Cyclist injured after breaking traffic lights awarded €20,000

High court found Pat Deegan was 60% responsible for his own injury

A cyclist who was injured when a Range Rover car rolled over his foot has been awarded just over €20,000 by the High Court after he was found 60 per cent responsible for the accident.

Pat Deegan, a bicycle shop director, had sued motorist Jennifer McPartlin over the accident near Eglington Road, Donnybrook, Dublin. Ms McPartlin, who was represented by her insurance company, denied the claim.

Mr Deegan was found 60 per cent liable because he “recklessly” broke a red traffic light while Ms McPartlin was 40 per cent liable because she failed to keep a proper lookout when emerging from a “Yield” junction.

Mr Deegan (49), Anne Devlin Road, Rathfarnham, Dublin, was cycling to his bicycle business in Sandymount on May 18th, 2015.


He claimed Ms McPartlin’s Range Rover had exited Brookvale Road to Eglinton Road without warning, colliding with his bike as he waited at the edge of a yellow box for traffic to move on.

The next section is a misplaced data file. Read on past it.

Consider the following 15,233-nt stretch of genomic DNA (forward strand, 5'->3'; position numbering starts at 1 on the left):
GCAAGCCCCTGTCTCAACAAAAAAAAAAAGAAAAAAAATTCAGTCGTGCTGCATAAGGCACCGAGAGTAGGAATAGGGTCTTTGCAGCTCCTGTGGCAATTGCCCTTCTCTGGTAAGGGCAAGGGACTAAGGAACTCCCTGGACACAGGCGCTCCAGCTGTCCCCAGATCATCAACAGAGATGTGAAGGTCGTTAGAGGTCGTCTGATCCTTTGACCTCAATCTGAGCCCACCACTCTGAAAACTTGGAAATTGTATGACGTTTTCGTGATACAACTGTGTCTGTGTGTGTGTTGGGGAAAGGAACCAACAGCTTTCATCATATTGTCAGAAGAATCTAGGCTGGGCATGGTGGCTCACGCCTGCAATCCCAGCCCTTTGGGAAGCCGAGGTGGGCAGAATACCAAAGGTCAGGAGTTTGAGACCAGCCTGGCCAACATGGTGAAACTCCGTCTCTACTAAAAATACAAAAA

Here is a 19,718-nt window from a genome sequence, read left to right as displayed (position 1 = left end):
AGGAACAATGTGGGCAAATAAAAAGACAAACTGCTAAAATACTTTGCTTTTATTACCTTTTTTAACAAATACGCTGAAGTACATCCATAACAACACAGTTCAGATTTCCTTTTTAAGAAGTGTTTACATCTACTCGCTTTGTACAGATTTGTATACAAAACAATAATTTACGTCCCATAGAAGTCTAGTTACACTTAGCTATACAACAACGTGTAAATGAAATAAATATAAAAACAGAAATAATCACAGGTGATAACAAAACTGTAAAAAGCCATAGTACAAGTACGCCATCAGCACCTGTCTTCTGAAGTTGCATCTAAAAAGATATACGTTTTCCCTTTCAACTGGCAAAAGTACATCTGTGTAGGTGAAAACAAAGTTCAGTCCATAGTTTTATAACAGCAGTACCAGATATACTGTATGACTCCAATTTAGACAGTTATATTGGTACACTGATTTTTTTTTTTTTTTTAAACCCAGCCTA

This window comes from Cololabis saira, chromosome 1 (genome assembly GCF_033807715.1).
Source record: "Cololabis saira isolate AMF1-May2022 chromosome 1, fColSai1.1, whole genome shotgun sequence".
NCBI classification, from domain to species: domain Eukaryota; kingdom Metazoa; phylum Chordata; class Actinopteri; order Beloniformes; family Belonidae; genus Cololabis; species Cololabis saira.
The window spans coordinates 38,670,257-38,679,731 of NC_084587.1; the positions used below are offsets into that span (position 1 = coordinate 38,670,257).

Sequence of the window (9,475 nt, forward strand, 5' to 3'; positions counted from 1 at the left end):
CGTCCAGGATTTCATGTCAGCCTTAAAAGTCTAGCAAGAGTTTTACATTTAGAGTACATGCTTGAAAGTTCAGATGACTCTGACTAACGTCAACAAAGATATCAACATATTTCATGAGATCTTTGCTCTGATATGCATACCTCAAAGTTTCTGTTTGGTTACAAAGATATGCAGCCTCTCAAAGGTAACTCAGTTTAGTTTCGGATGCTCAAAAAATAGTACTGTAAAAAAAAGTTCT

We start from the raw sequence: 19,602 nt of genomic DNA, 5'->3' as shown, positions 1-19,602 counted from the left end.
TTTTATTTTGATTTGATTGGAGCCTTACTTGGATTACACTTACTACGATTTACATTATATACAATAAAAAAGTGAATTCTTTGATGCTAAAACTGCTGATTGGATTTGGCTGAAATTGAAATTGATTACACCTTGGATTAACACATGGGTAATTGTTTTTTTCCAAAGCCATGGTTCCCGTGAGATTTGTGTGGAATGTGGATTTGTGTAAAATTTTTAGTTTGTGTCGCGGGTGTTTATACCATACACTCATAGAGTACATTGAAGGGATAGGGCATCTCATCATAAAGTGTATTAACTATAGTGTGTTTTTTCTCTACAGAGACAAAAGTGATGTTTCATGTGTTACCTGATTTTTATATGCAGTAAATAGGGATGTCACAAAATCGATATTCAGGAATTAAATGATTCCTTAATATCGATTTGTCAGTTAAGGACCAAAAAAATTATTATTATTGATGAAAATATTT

Her car then rolled over his foot causing a fracture to his left tibia and fibula. He later required surgery.

She claimed he had gone through a red pedestrian traffic light, which he denied.

She said she had slowly emerged from the junction to give herself a better view of oncoming traffic and that another driver had signalled her to come out.

She felt the impact with the bicycle and heard Mr Deegan banging on her bonnet.

Another cyclist told the court the lights were red and she had stopped to allow Ms McPartlin’s car come out.

Mr Justice David Keane said Ms McPartlin assumed, if the pedestrian lights were red, there would not be any traffic between the lights and the junction.

While understandable, this was incorrect and it “could not operate as an alternative for the strict requirement upon a motorist at a yield sign to keep a proper lookout for traffic, including bicycles, on the main road”, he said.

He was satisfied Mr Deegan broke the lights, preferring the evidence of the other cyclist who was “a disinterested witness”.

On the balance of probabilities, the judge found that Mr Deegan, having recklessly broken the traffic light, continued on to the Brookvale Road junction across which he had the right of way.

Ms McPartlin, who had looked to her right at the yield sign, had wrongly assumed it was no longer necessary to keep a proper lookout to her right because the lights were red, he said.

The parties had agreed the appropriate level of damages should be € 51,600 which Finbarr Fox SC, for Ms McPartlin, told the court meant a decree for Mr Deegan of € 20,640. Costs will be decided later.